Frequent fliers know that in the competitive world of modern airlines, it takes a skilled player to spot the good deals among the gimmicks.
In this month’s episode of Business Traveller, we meet with bloggers and aviation insiders who’ve learned how to play the often risky game of travel hacking, uncovering the loopholes the airlines don’t want them to find.
In this game, the rewards can be great — but the stakes are high.
1. Hidden city ticketing
What is it? Say you want to fly from New York to Los Angeles, but a ticket from New York to San Diego via Los Angeles is much cheaper.
The daring traveler books the San Diego ticket, but only completes the Los Angeles leg of the trip.
The practice is called “hidden city ticketing” and while it’s not a new phenomenon, software engineer Aktarer Zaman has created a search engine called Skiplagged specifically to find opportunities for “hidden city” trips. It’s so unpopular with the aviation industry, in 2014 United Airlines sued Zaman — but the case was dropped.
The catch: On a practical level, you have to travel hand luggage only, as checked-in baggage will go all the way to the final destination. Much more seriously, skipping out portions of your itinerary violates fare rules on many airlines. Frequent flier privileges could be revoked and miles confiscated.
2. Manufactured spending
What is it? Blogger Alex Bachuwa has developed a method of earning air miles without actually flying them. “I just apply for a lot of credit cards and I get a lot of points, and I use those points to go wherever I want to go. “The banks have promotions on new products all the time. They offer 50,000, 100,000, 150,000 points promotions. “They have a minimum amount you have to spend and once you spend that amount, the points go on your account and it’s time to start looking for flights.”
But as those minimum spends are far higher than the average person’s daily expenses, Bachuwa racks in the points through “manufactured spending.”
First get a credit card with rewards. Then buy a gift card and use the gift card to purchase a money order. You deposit the money order into your bank account and then use it to pay off the credit card.
The catch? “This is a frowned-upon business,” says Bachuwa. “It’s a way to spend without spending. Certain credit card companies now have in their terms and conditions, ‘Thou shalt not manufacture spend.'”
Not to mention that it’s seriously risky: Slip up in your calculations and you could get caught in spiraling debts.
3. Frequent Travel University
What is it? US-based Frequent Traveler University organizes regular seminars to teach would-be travel hackers the latest tips, tricks and methods that they say will help their students travel cheaper, better and more creatively.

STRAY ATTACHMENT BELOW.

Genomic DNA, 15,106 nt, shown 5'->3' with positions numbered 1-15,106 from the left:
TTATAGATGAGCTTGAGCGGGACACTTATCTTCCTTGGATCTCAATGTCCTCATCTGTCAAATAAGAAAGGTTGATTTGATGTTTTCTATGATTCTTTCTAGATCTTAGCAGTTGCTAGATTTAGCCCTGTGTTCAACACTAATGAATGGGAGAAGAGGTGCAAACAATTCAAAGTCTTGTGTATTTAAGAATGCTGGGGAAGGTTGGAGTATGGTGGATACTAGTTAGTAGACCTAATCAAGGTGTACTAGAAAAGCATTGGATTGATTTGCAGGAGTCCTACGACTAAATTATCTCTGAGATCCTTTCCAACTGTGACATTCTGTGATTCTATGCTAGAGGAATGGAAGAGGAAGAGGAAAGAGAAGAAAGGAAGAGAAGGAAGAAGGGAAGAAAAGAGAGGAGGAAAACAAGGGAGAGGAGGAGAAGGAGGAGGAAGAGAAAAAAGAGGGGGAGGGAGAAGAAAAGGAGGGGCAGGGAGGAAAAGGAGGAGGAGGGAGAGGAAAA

“We’re teaching people how to redeem those miles for trips that can cost $20,000 one way, how to utilize that elite status,” says FTU’s James Larounis, adding that they offer expert tips on airline alliances and Fifth Freedom routes — flights where an airline from one country has the right to operate between two other countries and which are often heavily discounted.
The catch: Banks and airlines get wise to the hackers’ tricks and then promptly shut them down. “That’s why we host so many courses a year, because of this changing information,” says Larounis. “We’ve got repeat customers, year after year, session after session.”
4. Play your cards right
What is it? Stefan Krasowski, who blogs at RapidTravelChai, had these four tips to give us on the art of credit card shuffling.
1. “First, get as many cards as the banks will give you. Your credit scores will probably improve, if you manage them correctly.
2. “Get a hotel credit card. Many of those credit cards give you elite status with that hotel. Then you can turn around, go to other hotel chains and say, ‘I have the status, will you match me?’
3. “Get a credit card, usually a premium card, such as an Amex Platinum, a Citi Prestige, that has worldwide airport lounge access.
4. “Scale all this with your family members. If you’re traveling with a spouse or family member, each get hotel cards and then you’ll get double the benefits.
The catch: Mismanage your cards or drop behind on your payments and you’ll be left holding a losing hand.
5. Bid in a live auction
What is it? Open auctions for airline seats have been around for a while, but for a real fly-by-the-seat-of-your-pants experience, at Seatboost the bidding for the last remaining first-class seats begins just 90 minutes before takeoff.
It’s teamed up with Virgin America to auction off any free available premium seats on certain routes — but getting an airline to buy into the idea took some convincing.
That’s because airlines don’t want customers to expect that they’ll win in the auction, because then the customers might be reluctant to buy those premium seats beforehand.
“We are more positioned for a flier or guest who wants to give themselves a treat. If you’re used to flying first class, you’re not going to leave it to chance,” says Seatboost CEO Kevin Stamler.
The catch: Bid too high and you might win the upgrade but pay over the odds for your seat.
Bid too low and you miss out on your upgrade and remain stuck in economy.